New York will censor a book about the Attica uprising in its state prisons.

Literature
Corinne Segal

August 2, 2022, 2:19pm

A lawsuit over Heather Ann Thompson’s Blood in the Water and New York state prisons is just the latest example of states’ absurd approach to literature in prisons, a phenomenon that PEN America has called “the largest book ban policy in the United States.”

Blood in the Water: The Attica Prison Uprising of 1971 and Its Legacy was published by Vintage in 2016. It chronicles the history of the uprising at the Attica Correctional Facility in Attica, New York; Thompson, a professor of history and African American studies at the University of Michigan, won the 2017 Pulitzer Prize in History for the book.

People incarcerated in New York state have not been allowed access to the book since its publication, and Thompson filed a lawsuit in March in an attempt to change that policy. Now, state lawyers are arguing that the suit should be dismissed, on the grounds that people in prison will be able to read the book—a redacted version.

The new version of the book, they say, would omit a map of the Attica facility; additionally, “the reverse side of one of the removed pages, which contains a list of the people who died in the uprising, will be included as an inserted photocopy,” Benjamin Weiser reported for The New York Times. (Yes, I’m totally sure that prison officials will take the time to make those photocopies and put them in by hand.)

Thompson’s lawyers pointed out that nothing guarantees that the prison “will not return to their old ways” if the suit is dismissed.

New York’s official policy is to ban books in prison that could encourage “disruptive” behavior—language that, like many state policies around books in prison, is written broadly enough to allow for wide-ranging censorship. Meanwhile, Thompson noted in an interview with the Times that she’s heard from a number of incarcerated readers who were merely curious to learn more about the history of Attica. “There’s been a real, honest, genuine desire to know what happened all those years ago,” she said. “There’s been not a hint from those people that this is in any way inciteful or biased.”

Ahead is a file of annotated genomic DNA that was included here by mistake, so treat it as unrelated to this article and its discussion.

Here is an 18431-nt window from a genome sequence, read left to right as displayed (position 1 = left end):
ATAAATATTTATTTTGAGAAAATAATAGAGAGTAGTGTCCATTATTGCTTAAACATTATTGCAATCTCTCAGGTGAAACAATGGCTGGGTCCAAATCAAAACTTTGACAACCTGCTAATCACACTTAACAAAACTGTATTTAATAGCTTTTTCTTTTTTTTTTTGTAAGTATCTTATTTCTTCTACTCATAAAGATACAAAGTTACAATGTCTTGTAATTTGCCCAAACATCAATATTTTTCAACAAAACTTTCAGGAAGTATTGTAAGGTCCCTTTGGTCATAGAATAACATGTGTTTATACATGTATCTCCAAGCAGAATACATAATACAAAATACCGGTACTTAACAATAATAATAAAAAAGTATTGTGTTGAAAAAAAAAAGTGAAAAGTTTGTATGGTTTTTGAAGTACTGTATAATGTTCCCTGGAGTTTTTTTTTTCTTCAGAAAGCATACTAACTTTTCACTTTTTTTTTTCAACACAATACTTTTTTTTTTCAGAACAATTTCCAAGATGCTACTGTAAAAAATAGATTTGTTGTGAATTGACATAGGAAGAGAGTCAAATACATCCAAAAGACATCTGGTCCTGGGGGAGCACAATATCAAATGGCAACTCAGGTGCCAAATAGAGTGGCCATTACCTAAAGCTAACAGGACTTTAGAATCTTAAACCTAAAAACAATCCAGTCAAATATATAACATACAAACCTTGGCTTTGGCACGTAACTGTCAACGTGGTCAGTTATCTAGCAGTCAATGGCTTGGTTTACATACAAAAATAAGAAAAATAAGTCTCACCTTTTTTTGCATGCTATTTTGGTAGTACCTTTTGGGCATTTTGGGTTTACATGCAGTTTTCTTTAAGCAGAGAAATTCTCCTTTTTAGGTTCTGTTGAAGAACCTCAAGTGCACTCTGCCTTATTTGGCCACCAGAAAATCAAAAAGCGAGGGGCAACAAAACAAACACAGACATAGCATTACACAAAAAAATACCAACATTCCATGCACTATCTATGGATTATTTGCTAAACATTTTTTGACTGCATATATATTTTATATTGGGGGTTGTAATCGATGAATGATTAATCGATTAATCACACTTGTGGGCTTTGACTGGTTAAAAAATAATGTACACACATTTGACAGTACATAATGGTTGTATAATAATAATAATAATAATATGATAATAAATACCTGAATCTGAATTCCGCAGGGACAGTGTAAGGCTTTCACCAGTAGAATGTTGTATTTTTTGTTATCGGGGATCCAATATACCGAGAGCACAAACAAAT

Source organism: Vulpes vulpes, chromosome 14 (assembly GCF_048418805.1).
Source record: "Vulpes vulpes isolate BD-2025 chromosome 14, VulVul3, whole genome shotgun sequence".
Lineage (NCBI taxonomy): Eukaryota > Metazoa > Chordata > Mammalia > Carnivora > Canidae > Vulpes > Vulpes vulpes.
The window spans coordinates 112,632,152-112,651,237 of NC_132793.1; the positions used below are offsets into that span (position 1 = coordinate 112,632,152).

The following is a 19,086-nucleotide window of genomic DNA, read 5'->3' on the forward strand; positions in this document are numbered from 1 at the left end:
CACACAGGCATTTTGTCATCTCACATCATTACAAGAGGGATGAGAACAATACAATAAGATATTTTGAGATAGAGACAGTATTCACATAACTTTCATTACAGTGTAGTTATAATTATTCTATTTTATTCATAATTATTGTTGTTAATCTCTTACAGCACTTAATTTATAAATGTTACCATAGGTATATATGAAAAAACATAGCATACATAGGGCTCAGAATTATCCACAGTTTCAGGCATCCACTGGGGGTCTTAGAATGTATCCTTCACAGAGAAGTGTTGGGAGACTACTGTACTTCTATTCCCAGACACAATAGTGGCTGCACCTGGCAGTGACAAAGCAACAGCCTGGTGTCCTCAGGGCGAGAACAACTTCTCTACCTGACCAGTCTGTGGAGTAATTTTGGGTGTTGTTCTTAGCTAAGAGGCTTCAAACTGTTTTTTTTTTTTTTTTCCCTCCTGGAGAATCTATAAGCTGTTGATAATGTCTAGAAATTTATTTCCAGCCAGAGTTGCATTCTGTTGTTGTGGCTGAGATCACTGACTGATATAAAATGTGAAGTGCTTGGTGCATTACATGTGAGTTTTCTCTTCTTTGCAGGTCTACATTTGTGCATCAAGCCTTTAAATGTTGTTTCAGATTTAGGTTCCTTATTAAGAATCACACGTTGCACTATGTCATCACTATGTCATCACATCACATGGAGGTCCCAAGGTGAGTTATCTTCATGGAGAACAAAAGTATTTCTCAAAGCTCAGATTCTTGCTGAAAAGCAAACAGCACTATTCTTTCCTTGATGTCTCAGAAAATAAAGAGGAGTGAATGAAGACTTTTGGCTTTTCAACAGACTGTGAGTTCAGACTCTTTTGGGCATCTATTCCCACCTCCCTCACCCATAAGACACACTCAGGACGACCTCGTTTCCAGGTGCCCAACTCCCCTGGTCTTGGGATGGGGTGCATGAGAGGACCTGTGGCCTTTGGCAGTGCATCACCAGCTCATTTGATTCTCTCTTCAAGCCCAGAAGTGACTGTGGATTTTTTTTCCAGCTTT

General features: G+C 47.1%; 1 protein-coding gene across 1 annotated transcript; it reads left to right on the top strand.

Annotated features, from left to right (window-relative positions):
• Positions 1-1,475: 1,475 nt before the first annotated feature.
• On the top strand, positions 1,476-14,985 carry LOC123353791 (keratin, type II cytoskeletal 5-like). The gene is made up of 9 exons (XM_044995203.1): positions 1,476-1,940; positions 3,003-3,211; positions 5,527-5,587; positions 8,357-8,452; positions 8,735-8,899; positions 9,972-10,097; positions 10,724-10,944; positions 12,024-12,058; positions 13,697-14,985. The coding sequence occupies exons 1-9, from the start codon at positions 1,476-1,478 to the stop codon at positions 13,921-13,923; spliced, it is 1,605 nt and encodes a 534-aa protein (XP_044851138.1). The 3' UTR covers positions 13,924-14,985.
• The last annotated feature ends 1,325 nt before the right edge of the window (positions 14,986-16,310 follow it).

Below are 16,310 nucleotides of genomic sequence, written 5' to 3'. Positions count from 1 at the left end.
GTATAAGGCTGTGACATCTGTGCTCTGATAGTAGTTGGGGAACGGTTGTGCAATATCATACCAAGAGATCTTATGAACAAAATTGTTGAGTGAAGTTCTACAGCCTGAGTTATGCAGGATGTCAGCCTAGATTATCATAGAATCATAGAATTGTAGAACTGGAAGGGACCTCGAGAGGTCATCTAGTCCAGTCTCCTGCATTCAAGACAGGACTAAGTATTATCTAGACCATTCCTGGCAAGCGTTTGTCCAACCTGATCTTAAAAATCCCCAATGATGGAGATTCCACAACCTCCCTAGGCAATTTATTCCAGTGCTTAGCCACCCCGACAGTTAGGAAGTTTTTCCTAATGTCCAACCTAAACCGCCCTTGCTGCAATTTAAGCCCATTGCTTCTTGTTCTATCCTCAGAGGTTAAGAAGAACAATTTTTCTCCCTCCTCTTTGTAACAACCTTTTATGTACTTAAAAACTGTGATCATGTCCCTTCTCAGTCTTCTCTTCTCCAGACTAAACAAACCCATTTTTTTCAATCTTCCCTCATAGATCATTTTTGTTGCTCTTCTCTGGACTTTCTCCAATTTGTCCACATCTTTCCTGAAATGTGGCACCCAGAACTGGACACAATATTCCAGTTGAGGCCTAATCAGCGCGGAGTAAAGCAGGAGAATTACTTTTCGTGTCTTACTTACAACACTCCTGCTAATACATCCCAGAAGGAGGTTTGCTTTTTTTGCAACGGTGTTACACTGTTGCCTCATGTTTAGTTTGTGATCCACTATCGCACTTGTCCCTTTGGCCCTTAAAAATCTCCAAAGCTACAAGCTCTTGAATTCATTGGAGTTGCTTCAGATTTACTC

State policies around books are inhumane by definition, and have long been unclear to the point of being absurd; though there are plenty of examples, it stands out that New York once banned a book that contained lunar maps by saying it would “present risks of escape.” PEN America noted in a 2019 report that “even the most dedicated advocates for book access in American prisons have only limited visibility into which books are blocked and which are allowed.” With little oversight in this category, prisons and state lawyers are able to ban books sight unseen and more or less according to their own logic—a pattern that a number of groups around the country are trying to counteract by providing books to incarcerated people.

If you’re justifiably annoyed by what’s happening in New York prisons (and, for that matter, all prisons everywhere), you can check out those programs and whether they’re accepting donations—there’s a great list of them here.

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